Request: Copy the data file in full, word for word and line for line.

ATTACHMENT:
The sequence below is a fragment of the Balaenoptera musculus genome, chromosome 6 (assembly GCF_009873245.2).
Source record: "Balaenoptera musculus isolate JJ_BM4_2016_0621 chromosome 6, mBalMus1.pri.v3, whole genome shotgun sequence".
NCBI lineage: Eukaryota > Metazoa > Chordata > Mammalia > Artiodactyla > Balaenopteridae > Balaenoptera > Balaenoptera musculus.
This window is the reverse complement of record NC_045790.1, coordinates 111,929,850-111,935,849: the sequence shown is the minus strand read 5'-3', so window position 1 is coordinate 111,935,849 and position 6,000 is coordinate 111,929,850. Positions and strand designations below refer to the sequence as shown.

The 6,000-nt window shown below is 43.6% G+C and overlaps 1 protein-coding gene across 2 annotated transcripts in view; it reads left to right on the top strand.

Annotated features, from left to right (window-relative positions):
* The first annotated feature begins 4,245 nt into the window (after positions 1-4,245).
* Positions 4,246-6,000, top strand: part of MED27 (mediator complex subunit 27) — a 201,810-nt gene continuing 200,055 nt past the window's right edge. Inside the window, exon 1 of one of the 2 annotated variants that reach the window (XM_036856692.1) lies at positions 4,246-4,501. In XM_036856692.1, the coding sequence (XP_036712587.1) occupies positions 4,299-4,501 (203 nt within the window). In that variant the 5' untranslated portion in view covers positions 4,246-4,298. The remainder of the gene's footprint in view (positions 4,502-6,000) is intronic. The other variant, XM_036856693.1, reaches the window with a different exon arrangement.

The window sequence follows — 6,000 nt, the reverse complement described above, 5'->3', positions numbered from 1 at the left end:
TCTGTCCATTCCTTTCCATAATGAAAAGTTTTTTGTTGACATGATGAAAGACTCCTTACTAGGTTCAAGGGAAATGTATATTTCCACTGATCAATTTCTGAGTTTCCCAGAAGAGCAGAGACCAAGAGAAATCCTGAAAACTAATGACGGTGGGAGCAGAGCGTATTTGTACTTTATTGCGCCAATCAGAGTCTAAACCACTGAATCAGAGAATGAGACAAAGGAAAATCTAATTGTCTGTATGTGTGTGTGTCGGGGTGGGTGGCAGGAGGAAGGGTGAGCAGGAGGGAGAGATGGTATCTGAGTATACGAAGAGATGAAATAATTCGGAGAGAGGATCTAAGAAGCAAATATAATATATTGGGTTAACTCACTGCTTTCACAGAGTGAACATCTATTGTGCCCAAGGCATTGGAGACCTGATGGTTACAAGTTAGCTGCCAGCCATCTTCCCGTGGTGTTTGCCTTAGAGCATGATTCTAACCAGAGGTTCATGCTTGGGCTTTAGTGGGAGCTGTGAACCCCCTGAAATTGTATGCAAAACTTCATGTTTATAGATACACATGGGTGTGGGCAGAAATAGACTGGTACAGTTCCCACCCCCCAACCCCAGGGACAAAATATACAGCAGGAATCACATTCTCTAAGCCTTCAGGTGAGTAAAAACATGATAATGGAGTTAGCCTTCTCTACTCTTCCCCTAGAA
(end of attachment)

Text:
The sequence below is a fragment of the Balaenoptera musculus genome, chromosome 6 (assembly GCF_009873245.2).
Source record: "Balaenoptera musculus isolate JJ_BM4_2016_0621 chromosome 6, mBalMus1.pri.v3, whole genome shotgun sequence".
NCBI lineage: Eukaryota > Metazoa > Chordata > Mammalia > Artiodactyla > Balaenopteridae > Balaenoptera > Balaenoptera musculus.
This window is the reverse complement of record NC_045790.1, coordinates 111,929,850-111,935,849: the sequence shown is the minus strand read 5'-3', so window position 1 is coordinate 111,935,849 and position 6,000 is coordinate 111,929,850. Positions and strand designations below refer to the sequence as shown.

The 6,000-nt window shown below is 43.6% G+C and overlaps 1 protein-coding gene across 2 annotated transcripts in view; it reads left to right on the top strand.

Annotated features, from left to right (window-relative positions):
* The first annotated feature begins 4,245 nt into the window (after positions 1-4,245).
* Positions 4,246-6,000, top strand: part of MED27 (mediator complex subunit 27) — a 201,810-nt gene continuing 200,055 nt past the window's right edge. Inside the window, exon 1 of one of the 2 annotated variants that reach the window (XM_036856692.1) lies at positions 4,246-4,501. In XM_036856692.1, the coding sequence (XP_036712587.1) occupies positions 4,299-4,501 (203 nt within the window). In that variant the 5' untranslated portion in view covers positions 4,246-4,298. The remainder of the gene's footprint in view (positions 4,502-6,000) is intronic. The other variant, XM_036856693.1, reaches the window with a different exon arrangement.

The window sequence follows — 6,000 nt, the reverse complement described above, 5'->3', positions numbered from 1 at the left end:
TCTGTCCATTCCTTTCCATAATGAAAAGTTTTTTGTTGACATGATGAAAGACTCCTTACTAGGTTCAAGGGAAATGTATATTTCCACTGATCAATTTCTGAGTTTCCCAGAAGAGCAGAGACCAAGAGAAATCCTGAAAACTAATGACGGTGGGAGCAGAGCGTATTTGTACTTTATTGCGCCAATCAGAGTCTAAACCACTGAATCAGAGAATGAGACAAAGGAAAATCTAATTGTCTGTATGTGTGTGTGTCGGGGTGGGTGGCAGGAGGAAGGGTGAGCAGGAGGGAGAGATGGTATCTGAGTATACGAAGAGATGAAATAATTCGGAGAGAGGATCTAAGAAGCAAATATAATATATTGGGTTAACTCACTGCTTTCACAGAGTGAACATCTATTGTGCCCAAGGCATTGGAGACCTGATGGTTACAAGTTAGCTGCCAGCCATCTTCCCGTGGTGTTTGCCTTAGAGCATGATTCTAACCAGAGGTTCATGCTTGGGCTTTAGTGGGAGCTGTGAACCCCCTGAAATTGTATGCAAAACTTCATGTTTATAGATACACATGGGTGTGGGCAGAAATAGACTGGTACAGTTCCCACCCCCCAACCCCAGGGACAAAATATACAGCAGGAATCACATTCTCTAAGCCTTCAGGTGAGTAAAAACATGATAATGGAGTTAGCCTTCTCTACTCTTCCCCTAGAA